The Sarah factor

Normally, candidate endorsements by other politicians aren’t big news. After all, politicians and retired pols endorse candidates all the time, and rarely does it make a big difference in the outcome of an election.

Heck, an endorsement by a president of the United States — be he Barack Obama or George W. Bush — may even be more of a drag on a campaign than a boost.

But Sarah Palin is different, at least when it comes to Republican primary elections in 2010.

“That she is leaving a major footprint on the 2010 midterm elections is not disputed,” Jeff Zeleny of The New York Times wrote Saturday. “But less clear is whether the endorsements are rooted in an effort to amplify her image or to create a political strategy for the future.”

Daily Sentinel readers may have noted the story about 3rd Congressional District candidate Bob McConnell receiving Palin’s endorsement on her Facebook page this week in his Republican primary election battle against Scott Tipton. It’s newsworthy in part because — love her or loathe her — people are interested in what Palin does. But beyond that, Palin’s endorsements are having an impact.

Consider this: In Tuesday’s Republican four-way primary election for Georgia governor, former Secretary of State Karen Handel was in second place last week, trailing front-runner Ken Oxendine by 8 percentage points. Friday she received Palin’s Facebook endorsement, and a poll conducted Sunday showed her leading Oxendine by 7 points, according to the Wall Street Journal. Because neither one received 50 percent of Tuesday’s vote, they’ll have a runoff election Aug. 10.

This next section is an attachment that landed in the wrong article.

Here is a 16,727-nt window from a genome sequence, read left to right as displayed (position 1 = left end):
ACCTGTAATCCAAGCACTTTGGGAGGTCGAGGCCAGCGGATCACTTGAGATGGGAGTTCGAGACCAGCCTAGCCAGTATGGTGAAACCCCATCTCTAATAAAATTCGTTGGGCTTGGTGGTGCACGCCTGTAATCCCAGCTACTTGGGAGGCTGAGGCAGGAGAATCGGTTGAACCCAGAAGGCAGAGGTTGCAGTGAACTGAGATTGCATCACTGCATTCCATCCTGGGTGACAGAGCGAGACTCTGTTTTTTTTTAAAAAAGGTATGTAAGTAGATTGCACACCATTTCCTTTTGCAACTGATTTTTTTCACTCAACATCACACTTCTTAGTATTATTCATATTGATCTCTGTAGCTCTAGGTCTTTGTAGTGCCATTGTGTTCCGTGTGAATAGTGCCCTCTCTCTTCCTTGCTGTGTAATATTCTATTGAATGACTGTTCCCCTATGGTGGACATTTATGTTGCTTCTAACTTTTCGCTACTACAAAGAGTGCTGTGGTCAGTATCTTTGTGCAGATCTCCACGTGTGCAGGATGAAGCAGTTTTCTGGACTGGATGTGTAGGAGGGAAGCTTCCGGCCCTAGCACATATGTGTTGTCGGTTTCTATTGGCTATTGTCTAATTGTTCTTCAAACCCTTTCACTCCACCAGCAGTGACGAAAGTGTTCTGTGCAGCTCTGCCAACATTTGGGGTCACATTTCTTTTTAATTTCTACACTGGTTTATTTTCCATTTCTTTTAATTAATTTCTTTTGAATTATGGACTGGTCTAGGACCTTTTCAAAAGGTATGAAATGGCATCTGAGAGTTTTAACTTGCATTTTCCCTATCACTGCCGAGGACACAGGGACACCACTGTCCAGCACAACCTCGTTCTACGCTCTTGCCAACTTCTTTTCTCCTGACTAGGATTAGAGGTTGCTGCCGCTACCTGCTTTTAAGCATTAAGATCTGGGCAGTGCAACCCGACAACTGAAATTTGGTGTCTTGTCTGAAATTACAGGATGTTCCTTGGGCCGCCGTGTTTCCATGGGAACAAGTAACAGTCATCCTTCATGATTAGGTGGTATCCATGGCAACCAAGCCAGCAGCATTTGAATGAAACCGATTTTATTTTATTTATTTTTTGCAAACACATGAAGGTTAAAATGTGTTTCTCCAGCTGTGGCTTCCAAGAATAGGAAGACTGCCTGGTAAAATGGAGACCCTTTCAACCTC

In May, Palin endorsed Nikki Haley, a state lawmaker, in the South Carolina GOP gubernatorial race. The endorsement helped catapult Haley to the top of a crowded GOP field, and she won the Republican nomination in a runoff primary election last month.

McConnell may not receive as big a boost from his Palin endorsement as either Haley or Handel did, but it’s clear a lot of conservatives pay attention to what the former GOP vice-presidential candidate has to say about races this year.

Whatever her future in politics, Palin is definitely having an impact this year. Even Palin’s harshest critics can’t “refudiate” — that’s Palin-speak for “refute” or “repudiate” — that fact.


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